Exploring Concerns of Business Student Teachers


  • Edward Fletcher University of South Florida
  • Kathy Mountjoy Illinois State University
  • Glenn Bailey Illinois State University


business education, student teaching, teacher development, teacher education, triad relationship


Background: The student teaching internship is the culminating experience and has been cited as the most significant, exciting, and difficult experience teacher candidates will encounter throughout their entire teacher preparation program. In order to prepare
business teacher candidates for their internships, it is critical to understand the issues and challenges they will face during their student teaching. Purpose: As such, the purpose of this research study was to explore the unique lived experiences and frames of references of business teacher candidates regarding their issues, challenges, and barriers during their student teaching internships. Method: A qualitative phenomenological approach was implemented based on three data sources: (a) an online questionnaire; (b) a semi-structured focus group interview; and (c) an analysis of weekly journal reflections. Results: Based on 16 business student teachers, this qualitative study found three primary concerns: (a) addressing classroom management; (b) issues with the quadratic relationship; and (c) having compromising priorities. Conclusions and Recommendations: Thus, it is critical that teacher educators discuss strategies and techniques for classroom management, help form synergistic relationships with qualified and passionate mentor teachers and university supervisors, and only assign coursework that are critical for the development of the student teachers in their internships.


Boyatzis, R. (1998). Transforming qualitative information: Thematic analysis and code development. Thousand Oaks, CA: Sage.

Cakmak, M. (2008). Concerns about teaching process: Student teachers’ perspective. Educational Research Quarterly, 31(3), 57-77.

Crew, T. & Bodenhamer, J. (2009). Preparing student teaching interns: Advice from current business educators. The Delta Pi Epsilon Journal, LI(1), 43-55.

Fritz, C., & Miller, G. (2003). Concerns expressed by student teachers in agriculture. Journal of Agricultural Education, 44(3), 47-53.

Fuller, F., Parsons, J., & Watkins, J. (1974, April). Concerns of teachers: Research and reconceptualization. Paper presented at the Annual Meeting of the American Educational Research Association, Chicago, IL.

Gal, N. (2006). The role of practicum supervisors in behavior management education. Teaching and Teacher Education, 22, 377-393.

Hung, W. & Lockard, J. (2007). Using an advance organizer guided behavior matrix to support teachers’ problem solving in classroom behavior management. Journal of Special

Education Technology, 22(1), 21-36.

Kent, S. (2001). Supervision of student teachers: Practices of cooperating teachers prepared in a clinical supervision course. Journal of Curriculum and Supervision, 16(3), 228-244.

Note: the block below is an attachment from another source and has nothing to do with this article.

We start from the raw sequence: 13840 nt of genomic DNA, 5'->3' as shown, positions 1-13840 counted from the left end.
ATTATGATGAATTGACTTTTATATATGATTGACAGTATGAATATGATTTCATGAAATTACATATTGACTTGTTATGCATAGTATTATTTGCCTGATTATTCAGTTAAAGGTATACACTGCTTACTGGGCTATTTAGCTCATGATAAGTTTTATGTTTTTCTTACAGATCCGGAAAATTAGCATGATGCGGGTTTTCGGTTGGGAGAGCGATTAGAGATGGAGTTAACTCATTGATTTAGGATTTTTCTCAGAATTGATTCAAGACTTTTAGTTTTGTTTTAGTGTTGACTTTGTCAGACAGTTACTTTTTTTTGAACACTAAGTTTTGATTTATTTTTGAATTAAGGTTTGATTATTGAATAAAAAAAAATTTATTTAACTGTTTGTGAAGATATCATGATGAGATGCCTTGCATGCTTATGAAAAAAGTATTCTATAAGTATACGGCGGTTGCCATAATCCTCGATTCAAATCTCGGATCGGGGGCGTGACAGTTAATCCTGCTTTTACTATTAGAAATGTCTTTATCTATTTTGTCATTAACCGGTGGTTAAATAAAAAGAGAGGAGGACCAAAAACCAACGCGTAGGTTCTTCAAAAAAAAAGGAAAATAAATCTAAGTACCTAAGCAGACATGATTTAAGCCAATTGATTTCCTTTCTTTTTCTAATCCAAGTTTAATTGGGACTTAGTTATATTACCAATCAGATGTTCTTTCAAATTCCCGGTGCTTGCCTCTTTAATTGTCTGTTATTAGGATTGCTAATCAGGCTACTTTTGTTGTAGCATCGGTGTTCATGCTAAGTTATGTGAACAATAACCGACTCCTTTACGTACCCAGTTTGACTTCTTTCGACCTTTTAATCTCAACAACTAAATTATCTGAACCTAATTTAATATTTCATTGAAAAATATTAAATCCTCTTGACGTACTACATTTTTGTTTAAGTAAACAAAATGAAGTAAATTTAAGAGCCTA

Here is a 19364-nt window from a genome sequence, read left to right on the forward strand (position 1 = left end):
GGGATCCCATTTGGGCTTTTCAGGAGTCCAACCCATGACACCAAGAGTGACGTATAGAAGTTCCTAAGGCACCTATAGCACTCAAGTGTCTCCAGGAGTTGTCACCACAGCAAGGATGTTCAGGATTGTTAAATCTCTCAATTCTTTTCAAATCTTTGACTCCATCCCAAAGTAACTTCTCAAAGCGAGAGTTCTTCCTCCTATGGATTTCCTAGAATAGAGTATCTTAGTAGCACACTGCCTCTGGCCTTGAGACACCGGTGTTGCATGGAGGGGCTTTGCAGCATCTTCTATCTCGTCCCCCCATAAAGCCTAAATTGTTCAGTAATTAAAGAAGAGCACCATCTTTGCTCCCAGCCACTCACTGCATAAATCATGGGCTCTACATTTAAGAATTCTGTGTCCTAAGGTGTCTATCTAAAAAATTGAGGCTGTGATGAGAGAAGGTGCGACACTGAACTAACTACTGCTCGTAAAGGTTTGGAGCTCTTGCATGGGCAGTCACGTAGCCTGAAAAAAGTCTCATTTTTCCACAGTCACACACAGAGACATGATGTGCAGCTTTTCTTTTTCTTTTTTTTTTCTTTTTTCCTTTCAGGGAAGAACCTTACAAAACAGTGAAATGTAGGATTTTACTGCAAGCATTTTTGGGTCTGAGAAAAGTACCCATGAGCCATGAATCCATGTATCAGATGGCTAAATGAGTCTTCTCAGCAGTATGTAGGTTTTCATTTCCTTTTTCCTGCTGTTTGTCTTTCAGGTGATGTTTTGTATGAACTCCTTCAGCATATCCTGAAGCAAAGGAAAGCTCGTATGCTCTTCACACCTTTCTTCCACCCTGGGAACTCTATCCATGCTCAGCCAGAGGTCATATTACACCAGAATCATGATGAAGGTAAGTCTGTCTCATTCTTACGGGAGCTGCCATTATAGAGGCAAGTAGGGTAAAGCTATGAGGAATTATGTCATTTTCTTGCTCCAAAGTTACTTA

Leininger, M. (1994). Evaluation criteria and critique of qualitative research studies. In J. M. Morse (Ed.). Critical issues in qualitative research methods (pp. 95-115). Thousand Oaks, CA: Sage.

Little, S. & Akin-Little, A. (2008). Psychology’s contributions to classroom management. Psychology in the Schools, 45(3), 227-234.

Melnick, S. & Meister, D. (2008). A comparison of beginning and experienced teachers’ concerns. Educational Research Quarterly, 31(3), 39-56.

Merriam, S. B. (1998). Qualitative research and case study applications in education. San Francisco, CA: Jossey-Bass.

Pedota, P. (2007). Strategies for effective classroom management in the secondary setting. The Clearing House, 80(4), 163-166.

Sadler, T. (2006). “I won’t last three weeks”: Preservice science teachers reflect on their student-teaching experiences. Journal of Science Teacher Education, 17, 217-241.

Shin, S. & Koh, M. (2007). A cross-cultural study of teachers’ beliefs and strategies on classroom behavior management in urban American and Korean school systems. Education and Urban Society, 39(2), 286-309.

Seidman, I. (1998). Interviewing as qualitative research. A guide for researchers in education and the social sciences (2nd ed.). New York City, NY: Teachers College, Columbia University.

Smith, B. (2000). Emerging themes in problems experienced by student teachers: A framework for analysis. College Student Journal, 34(4), 633-640.

Snyder, D. (1998). Classroom management for student teachers. Music Educators Journal, 84, 37-41.

Steadman, S. (2009). Cycles of confidence: Supporting university supervisors’ recursive trajectories of development. Teaching & Learning, 23(3), 98-110.

Valencia, S., Martin, S., Place, N., & Grossman, P. (2009). Complex interactions in student teaching: Lost opportunities for learning. Journal of Teacher Education, 60(3), 304-322.

Wertz, F. (2005). Phenomenological research methods for counseling psychology. Journal of Counseling Psychology, 52(2), 167-177.




How to Cite

Fletcher, E., Mountjoy, K., & Bailey, G. (2023). Exploring Concerns of Business Student Teachers. Journal of Research In Business Education, 53(1), 14-27. https://jrbe.nbea.org/index.php/jrbe/article/view/88

Similar Articles

1-10 of 78

You may also start an advanced similarity search for this article.